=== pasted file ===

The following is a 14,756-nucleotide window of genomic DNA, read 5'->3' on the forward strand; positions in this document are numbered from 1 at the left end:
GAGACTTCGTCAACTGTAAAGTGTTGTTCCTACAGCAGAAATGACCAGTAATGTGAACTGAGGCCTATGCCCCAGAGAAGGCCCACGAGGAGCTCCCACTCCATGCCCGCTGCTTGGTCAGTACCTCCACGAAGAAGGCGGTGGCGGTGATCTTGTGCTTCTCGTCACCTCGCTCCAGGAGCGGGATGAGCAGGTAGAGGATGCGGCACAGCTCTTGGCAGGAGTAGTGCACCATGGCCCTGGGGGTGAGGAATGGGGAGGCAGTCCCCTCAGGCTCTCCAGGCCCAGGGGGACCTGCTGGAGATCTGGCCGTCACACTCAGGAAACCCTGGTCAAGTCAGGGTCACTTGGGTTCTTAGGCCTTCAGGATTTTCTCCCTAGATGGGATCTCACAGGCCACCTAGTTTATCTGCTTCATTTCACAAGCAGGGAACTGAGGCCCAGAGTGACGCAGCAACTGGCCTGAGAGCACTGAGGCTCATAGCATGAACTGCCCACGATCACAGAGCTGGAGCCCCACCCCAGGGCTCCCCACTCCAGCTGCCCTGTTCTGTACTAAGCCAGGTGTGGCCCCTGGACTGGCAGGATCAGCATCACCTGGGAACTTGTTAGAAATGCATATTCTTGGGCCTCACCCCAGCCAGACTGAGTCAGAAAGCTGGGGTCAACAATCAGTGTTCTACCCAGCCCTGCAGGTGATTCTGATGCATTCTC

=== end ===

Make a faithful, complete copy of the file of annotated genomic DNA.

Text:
The following is a 14,756-nucleotide window of genomic DNA, read 5'->3' on the forward strand; positions in this document are numbered from 1 at the left end:
GAGACTTCGTCAACTGTAAAGTGTTGTTCCTACAGCAGAAATGACCAGTAATGTGAACTGAGGCCTATGCCCCAGAGAAGGCCCACGAGGAGCTCCCACTCCATGCCCGCTGCTTGGTCAGTACCTCCACGAAGAAGGCGGTGGCGGTGATCTTGTGCTTCTCGTCACCTCGCTCCAGGAGCGGGATGAGCAGGTAGAGGATGCGGCACAGCTCTTGGCAGGAGTAGTGCACCATGGCCCTGGGGGTGAGGAATGGGGAGGCAGTCCCCTCAGGCTCTCCAGGCCCAGGGGGACCTGCTGGAGATCTGGCCGTCACACTCAGGAAACCCTGGTCAAGTCAGGGTCACTTGGGTTCTTAGGCCTTCAGGATTTTCTCCCTAGATGGGATCTCACAGGCCACCTAGTTTATCTGCTTCATTTCACAAGCAGGGAACTGAGGCCCAGAGTGACGCAGCAACTGGCCTGAGAGCACTGAGGCTCATAGCATGAACTGCCCACGATCACAGAGCTGGAGCCCCACCCCAGGGCTCCCCACTCCAGCTGCCCTGTTCTGTACTAAGCCAGGTGTGGCCCCTGGACTGGCAGGATCAGCATCACCTGGGAACTTGTTAGAAATGCATATTCTTGGGCCTCACCCCAGCCAGACTGAGTCAGAAAGCTGGGGTCAACAATCAGTGTTCTACCCAGCCCTGCAGGTGATTCTGATGCATTCTC